On October 16, 2002, the Iraq War resolution was enacted just weeks before a mid-term election. Maddow says in the documentary, “The margin is more than 3-1 in the Senate. It’s more than 2-1 in the House. The president is officially given a free hand.” In fact, there was a 90-page classified National Intelligence Estimate (NIE) that cited dubious intelligence on “aluminum tubes, the yellowcake uranium purchase and mobile weapons labs.” The document contained dissents that suggested evidence was weak or even wrong. But only about a half dozen senators actually read the NIE.

Democratic Senate Majority Leader, Tom Daschle, appears in the film to discuss the vote. “We were two months out from an election, and no one — Republican, Democrat, independent — ever wants to be viewed as weak on national security.” It is quite a weak mea culpa, especially when compared to what Republican Representative Walter Jones says about his vote:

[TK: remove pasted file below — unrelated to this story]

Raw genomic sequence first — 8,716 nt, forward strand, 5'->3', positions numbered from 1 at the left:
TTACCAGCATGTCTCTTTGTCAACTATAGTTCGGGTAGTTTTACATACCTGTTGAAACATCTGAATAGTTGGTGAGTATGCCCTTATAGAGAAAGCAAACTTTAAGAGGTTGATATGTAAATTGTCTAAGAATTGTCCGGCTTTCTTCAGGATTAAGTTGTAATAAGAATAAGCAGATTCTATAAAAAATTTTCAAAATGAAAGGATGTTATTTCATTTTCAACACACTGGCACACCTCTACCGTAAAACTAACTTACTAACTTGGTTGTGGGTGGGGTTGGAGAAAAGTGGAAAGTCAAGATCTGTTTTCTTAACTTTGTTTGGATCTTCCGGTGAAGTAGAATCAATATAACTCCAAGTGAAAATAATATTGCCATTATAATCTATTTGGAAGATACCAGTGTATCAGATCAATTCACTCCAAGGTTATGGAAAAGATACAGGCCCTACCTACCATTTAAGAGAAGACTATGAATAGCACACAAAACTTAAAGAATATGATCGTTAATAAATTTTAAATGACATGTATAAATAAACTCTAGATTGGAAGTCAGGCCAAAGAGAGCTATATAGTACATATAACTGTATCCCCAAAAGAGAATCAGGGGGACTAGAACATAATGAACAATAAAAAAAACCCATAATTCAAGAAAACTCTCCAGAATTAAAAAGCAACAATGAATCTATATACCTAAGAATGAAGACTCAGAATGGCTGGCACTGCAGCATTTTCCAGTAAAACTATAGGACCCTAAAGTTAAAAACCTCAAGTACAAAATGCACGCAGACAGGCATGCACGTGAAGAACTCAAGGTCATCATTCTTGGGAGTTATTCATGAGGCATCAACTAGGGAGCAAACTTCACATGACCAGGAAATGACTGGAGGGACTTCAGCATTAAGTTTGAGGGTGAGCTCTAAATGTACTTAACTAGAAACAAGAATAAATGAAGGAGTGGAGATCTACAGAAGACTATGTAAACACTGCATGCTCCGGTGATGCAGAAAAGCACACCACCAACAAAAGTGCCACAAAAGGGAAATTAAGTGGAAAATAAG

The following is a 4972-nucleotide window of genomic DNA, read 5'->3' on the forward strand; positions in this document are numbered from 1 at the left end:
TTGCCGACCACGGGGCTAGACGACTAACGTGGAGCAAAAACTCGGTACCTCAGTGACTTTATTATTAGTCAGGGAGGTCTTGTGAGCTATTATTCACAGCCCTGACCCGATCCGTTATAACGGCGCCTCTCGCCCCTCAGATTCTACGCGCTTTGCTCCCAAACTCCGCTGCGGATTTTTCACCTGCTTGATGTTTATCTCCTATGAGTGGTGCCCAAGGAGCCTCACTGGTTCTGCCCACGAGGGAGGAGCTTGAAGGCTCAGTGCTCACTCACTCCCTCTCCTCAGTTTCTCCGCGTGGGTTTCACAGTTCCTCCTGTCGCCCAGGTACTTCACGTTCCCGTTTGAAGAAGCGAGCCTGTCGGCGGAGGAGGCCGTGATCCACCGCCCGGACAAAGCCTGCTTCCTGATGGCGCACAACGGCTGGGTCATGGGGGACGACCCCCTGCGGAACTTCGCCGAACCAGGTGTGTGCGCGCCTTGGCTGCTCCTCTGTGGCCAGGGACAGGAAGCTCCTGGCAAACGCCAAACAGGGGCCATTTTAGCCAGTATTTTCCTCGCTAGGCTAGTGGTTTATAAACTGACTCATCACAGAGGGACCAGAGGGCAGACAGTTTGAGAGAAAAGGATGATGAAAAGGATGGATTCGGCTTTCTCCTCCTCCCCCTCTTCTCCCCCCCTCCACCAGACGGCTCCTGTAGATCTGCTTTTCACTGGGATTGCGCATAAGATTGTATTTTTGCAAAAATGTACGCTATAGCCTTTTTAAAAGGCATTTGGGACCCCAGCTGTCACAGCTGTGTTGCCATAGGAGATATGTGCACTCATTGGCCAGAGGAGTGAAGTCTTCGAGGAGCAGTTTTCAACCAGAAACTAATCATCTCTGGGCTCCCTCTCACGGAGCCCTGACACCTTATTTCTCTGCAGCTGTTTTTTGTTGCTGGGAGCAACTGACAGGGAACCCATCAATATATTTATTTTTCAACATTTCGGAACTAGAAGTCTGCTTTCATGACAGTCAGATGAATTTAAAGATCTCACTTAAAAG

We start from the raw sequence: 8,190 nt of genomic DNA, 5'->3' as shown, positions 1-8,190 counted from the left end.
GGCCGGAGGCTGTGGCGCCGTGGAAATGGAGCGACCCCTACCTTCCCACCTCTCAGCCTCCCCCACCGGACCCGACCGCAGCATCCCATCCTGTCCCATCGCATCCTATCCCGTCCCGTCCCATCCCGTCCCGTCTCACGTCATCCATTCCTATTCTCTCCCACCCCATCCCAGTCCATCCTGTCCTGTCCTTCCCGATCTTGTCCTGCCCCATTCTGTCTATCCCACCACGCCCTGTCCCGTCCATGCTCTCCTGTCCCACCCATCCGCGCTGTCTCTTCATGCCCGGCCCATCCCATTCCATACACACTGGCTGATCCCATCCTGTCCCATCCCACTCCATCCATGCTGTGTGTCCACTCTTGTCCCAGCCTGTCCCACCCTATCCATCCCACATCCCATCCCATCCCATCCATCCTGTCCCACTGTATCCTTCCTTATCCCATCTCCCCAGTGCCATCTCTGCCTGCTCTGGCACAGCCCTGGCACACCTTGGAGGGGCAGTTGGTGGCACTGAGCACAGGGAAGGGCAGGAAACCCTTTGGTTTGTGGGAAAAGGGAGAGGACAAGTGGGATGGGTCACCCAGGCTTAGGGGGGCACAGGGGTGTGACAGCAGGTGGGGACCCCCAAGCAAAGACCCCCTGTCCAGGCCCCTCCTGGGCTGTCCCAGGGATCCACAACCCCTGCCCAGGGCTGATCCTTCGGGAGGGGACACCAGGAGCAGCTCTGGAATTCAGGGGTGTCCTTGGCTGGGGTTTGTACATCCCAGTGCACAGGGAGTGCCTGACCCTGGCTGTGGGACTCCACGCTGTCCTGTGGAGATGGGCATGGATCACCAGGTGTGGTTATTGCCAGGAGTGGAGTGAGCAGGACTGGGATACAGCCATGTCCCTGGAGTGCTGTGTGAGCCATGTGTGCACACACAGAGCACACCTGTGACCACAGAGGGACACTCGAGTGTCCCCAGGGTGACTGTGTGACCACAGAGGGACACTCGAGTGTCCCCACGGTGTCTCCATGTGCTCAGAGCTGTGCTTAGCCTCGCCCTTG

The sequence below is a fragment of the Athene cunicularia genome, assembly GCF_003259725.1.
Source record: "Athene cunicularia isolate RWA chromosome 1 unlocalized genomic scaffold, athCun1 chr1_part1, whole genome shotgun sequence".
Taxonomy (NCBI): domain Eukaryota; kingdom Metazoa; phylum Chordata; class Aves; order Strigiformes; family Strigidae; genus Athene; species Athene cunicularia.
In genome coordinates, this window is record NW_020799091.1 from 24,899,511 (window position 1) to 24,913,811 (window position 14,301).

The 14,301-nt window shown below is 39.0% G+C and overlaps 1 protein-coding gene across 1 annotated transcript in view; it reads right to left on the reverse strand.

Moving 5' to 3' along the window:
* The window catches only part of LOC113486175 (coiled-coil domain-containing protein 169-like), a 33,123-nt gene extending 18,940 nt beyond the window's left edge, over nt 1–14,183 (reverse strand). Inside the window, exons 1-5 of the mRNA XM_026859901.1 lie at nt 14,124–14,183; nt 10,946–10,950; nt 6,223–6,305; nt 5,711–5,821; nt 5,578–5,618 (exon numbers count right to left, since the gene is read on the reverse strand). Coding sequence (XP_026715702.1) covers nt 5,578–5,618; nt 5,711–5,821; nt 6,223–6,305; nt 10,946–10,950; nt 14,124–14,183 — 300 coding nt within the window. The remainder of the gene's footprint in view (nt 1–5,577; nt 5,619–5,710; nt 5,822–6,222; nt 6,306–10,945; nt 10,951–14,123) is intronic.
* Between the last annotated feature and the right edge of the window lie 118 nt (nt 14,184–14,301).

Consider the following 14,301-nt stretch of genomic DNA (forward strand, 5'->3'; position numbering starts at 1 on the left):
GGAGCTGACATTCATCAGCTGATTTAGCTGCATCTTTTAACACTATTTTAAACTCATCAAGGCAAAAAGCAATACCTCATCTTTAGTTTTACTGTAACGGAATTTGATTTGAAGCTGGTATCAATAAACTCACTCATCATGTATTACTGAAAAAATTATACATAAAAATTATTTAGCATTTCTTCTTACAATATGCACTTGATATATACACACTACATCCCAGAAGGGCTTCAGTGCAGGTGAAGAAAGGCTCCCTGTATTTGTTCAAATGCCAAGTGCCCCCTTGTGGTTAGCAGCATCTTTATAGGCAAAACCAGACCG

If I had read the National Intelligence Estimate on Iraq, I probably would have been — have done myself a favor by being better informed on the intelligence rather than listening to the administration…

…In my heart, I knew that a no to the authority for the president was the right vote, but yet I was not strong enough to vote my conscience…

…I was more concerned about the politics in my decision, rather than what is right, and what is wrong.  I have prayed to God many times that he would forgive me for sending his children to die in a war that never had to happen…